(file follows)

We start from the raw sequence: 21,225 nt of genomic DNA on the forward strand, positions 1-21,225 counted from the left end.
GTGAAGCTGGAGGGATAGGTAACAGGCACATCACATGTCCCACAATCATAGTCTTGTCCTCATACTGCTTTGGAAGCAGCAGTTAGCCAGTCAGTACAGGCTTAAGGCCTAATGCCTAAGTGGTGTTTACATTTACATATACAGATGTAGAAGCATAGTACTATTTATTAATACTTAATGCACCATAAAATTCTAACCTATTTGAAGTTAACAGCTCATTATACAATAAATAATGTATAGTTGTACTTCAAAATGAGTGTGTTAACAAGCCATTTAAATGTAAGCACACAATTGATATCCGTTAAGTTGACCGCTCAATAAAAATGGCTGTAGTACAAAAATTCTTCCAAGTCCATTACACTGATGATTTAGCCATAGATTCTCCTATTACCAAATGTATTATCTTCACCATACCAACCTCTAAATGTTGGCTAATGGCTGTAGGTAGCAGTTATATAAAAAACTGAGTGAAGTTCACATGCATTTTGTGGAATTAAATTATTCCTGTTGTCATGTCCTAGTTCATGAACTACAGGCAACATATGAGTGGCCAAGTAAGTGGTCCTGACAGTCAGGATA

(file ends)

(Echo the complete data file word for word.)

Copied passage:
We start from the raw sequence: 21,225 nt of genomic DNA on the forward strand, positions 1-21,225 counted from the left end.
GTGAAGCTGGAGGGATAGGTAACAGGCACATCACATGTCCCACAATCATAGTCTTGTCCTCATACTGCTTTGGAAGCAGCAGTTAGCCAGTCAGTACAGGCTTAAGGCCTAATGCCTAAGTGGTGTTTACATTTACATATACAGATGTAGAAGCATAGTACTATTTATTAATACTTAATGCACCATAAAATTCTAACCTATTTGAAGTTAACAGCTCATTATACAATAAATAATGTATAGTTGTACTTCAAAATGAGTGTGTTAACAAGCCATTTAAATGTAAGCACACAATTGATATCCGTTAAGTTGACCGCTCAATAAAAATGGCTGTAGTACAAAAATTCTTCCAAGTCCATTACACTGATGATTTAGCCATAGATTCTCCTATTACCAAATGTATTATCTTCACCATACCAACCTCTAAATGTTGGCTAATGGCTGTAGGTAGCAGTTATATAAAAAACTGAGTGAAGTTCACATGCATTTTGTGGAATTAAATTATTCCTGTTGTCATGTCCTAGTTCATGAACTACAGGCAACATATGAGTGGCCAAGTAAGTGGTCCTGACAGTCAGGATA